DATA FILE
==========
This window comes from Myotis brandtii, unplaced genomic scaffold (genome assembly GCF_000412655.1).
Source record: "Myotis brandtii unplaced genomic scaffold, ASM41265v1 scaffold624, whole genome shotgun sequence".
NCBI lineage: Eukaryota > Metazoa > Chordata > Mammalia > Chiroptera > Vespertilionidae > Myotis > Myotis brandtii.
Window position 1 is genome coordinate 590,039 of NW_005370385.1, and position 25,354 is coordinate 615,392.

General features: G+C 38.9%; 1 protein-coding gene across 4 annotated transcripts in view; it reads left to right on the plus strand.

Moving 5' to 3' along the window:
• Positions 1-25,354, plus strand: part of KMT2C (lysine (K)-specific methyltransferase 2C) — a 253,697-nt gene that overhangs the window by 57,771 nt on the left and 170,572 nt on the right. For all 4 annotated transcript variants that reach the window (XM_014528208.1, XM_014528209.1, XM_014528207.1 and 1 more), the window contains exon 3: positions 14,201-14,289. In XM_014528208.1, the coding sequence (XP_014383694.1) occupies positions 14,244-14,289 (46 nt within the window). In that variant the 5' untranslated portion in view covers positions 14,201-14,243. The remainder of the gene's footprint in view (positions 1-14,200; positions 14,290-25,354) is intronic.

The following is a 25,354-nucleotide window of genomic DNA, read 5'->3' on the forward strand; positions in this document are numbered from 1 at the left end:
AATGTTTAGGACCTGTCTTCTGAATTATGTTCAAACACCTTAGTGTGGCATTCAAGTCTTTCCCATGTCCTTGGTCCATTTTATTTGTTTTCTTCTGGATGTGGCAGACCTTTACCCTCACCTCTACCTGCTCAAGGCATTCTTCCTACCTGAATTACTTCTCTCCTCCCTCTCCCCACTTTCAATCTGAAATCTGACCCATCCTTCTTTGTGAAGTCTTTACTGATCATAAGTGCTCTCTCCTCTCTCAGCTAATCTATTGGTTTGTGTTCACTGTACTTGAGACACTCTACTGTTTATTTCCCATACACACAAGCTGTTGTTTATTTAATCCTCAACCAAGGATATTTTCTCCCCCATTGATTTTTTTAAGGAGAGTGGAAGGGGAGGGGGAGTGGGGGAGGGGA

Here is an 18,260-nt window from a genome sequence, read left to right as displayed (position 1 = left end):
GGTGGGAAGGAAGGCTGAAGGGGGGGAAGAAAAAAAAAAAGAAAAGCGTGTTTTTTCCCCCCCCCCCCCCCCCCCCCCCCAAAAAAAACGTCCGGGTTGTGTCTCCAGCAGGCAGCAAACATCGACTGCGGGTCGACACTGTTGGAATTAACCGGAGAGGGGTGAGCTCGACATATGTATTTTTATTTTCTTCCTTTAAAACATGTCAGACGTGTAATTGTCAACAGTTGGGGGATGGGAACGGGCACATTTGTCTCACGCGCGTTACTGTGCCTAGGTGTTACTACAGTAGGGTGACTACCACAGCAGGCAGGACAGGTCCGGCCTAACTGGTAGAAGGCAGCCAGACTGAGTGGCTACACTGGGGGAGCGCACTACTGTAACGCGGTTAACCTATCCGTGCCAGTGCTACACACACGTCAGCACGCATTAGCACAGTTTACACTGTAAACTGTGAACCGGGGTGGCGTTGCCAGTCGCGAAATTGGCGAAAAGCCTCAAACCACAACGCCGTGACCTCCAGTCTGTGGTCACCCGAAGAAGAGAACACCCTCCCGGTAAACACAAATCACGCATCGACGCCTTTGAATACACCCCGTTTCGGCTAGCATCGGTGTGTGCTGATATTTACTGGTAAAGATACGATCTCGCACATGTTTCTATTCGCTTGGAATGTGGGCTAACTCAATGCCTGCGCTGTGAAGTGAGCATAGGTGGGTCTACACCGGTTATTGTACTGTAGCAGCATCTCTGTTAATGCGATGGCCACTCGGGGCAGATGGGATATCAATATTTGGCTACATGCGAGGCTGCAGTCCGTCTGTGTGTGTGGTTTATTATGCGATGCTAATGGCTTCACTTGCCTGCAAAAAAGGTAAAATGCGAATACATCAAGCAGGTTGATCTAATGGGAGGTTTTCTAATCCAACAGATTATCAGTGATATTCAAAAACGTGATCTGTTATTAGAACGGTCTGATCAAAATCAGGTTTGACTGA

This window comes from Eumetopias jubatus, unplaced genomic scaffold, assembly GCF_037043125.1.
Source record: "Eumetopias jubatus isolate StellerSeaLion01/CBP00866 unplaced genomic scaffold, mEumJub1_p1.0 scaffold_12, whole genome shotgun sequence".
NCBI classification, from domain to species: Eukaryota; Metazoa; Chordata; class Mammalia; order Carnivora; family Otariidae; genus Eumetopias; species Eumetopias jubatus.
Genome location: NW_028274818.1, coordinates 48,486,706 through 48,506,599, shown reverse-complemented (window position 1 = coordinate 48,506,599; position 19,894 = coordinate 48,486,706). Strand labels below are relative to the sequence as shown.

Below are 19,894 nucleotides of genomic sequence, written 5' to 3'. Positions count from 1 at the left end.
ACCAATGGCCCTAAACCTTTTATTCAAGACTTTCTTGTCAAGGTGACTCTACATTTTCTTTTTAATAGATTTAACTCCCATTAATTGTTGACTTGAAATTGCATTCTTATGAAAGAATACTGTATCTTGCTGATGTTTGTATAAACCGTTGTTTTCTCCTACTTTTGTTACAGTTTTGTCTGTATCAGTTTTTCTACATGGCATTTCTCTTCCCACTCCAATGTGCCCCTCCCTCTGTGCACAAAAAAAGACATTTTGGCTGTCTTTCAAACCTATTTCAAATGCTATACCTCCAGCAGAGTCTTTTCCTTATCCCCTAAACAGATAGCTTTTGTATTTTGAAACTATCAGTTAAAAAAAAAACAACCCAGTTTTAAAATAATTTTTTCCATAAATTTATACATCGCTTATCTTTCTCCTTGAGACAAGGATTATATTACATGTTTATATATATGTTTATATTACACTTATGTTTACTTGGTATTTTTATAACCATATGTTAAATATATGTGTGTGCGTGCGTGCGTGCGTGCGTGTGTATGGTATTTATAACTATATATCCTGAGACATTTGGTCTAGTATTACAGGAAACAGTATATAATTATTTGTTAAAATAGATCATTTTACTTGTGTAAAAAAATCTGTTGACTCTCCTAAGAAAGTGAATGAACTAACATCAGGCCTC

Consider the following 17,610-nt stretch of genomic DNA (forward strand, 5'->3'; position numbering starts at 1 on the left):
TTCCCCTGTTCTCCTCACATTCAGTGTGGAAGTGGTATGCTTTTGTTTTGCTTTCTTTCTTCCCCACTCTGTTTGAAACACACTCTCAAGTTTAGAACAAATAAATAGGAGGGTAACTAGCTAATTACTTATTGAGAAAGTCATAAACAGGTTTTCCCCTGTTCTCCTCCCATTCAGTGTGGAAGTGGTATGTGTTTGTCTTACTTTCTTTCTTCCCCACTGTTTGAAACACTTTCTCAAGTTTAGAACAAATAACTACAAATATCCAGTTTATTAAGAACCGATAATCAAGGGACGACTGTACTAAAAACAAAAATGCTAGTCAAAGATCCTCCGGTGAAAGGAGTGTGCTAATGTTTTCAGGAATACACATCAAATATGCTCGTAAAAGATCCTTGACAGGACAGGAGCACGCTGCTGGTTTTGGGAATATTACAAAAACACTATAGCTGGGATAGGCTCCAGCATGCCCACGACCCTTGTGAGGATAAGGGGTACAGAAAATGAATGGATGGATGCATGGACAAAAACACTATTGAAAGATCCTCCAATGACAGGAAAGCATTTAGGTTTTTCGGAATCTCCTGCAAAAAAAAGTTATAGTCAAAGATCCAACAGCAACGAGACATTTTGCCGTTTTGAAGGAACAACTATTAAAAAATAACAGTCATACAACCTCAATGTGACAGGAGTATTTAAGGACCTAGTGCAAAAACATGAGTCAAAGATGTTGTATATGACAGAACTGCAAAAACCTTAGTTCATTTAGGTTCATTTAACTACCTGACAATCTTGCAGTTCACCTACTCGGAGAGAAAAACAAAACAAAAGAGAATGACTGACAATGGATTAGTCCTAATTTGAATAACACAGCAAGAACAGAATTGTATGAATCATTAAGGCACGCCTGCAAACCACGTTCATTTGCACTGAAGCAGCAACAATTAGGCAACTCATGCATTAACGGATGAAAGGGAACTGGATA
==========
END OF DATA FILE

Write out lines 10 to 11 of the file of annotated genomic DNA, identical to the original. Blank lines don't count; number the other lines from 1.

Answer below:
Here is an 18,260-nt window from a genome sequence, read left to right as displayed (position 1 = left end):
GGTGGGAAGGAAGGCTGAAGGGGGGGAAGAAAAAAAAAAAGAAAAGCGTGTTTTTTCCCCCCCCCCCCCCCCCCCCCCCCAAAAAAAACGTCCGGGTTGTGTCTCCAGCAGGCAGCAAACATCGACTGCGGGTCGACACTGTTGGAATTAACCGGAGAGGGGTGAGCTCGACATATGTATTTTTATTTTCTTCCTTTAAAACATGTCAGACGTGTAATTGTCAACAGTTGGGGGATGGGAACGGGCACATTTGTCTCACGCGCGTTACTGTGCCTAGGTGTTACTACAGTAGGGTGACTACCACAGCAGGCAGGACAGGTCCGGCCTAACTGGTAGAAGGCAGCCAGACTGAGTGGCTACACTGGGGGAGCGCACTACTGTAACGCGGTTAACCTATCCGTGCCAGTGCTACACACACGTCAGCACGCATTAGCACAGTTTACACTGTAAACTGTGAACCGGGGTGGCGTTGCCAGTCGCGAAATTGGCGAAAAGCCTCAAACCACAACGCCGTGACCTCCAGTCTGTGGTCACCCGAAGAAGAGAACACCCTCCCGGTAAACACAAATCACGCATCGACGCCTTTGAATACACCCCGTTTCGGCTAGCATCGGTGTGTGCTGATATTTACTGGTAAAGATACGATCTCGCACATGTTTCTATTCGCTTGGAATGTGGGCTAACTCAATGCCTGCGCTGTGAAGTGAGCATAGGTGGGTCTACACCGGTTATTGTACTGTAGCAGCATCTCTGTTAATGCGATGGCCACTCGGGGCAGATGGGATATCAATATTTGGCTACATGCGAGGCTGCAGTCCGTCTGTGTGTGTGGTTTATTATGCGATGCTAATGGCTTCACTTGCCTGCAAAAAAGGTAAAATGCGAATACATCAAGCAGGTTGATCTAATGGGAGGTTTTCTAATCCAACAGATTATCAGTGATATTCAAAAACGTGATCTGTTATTAGAACGGTCTGATCAAAATCAGGTTTGACTGA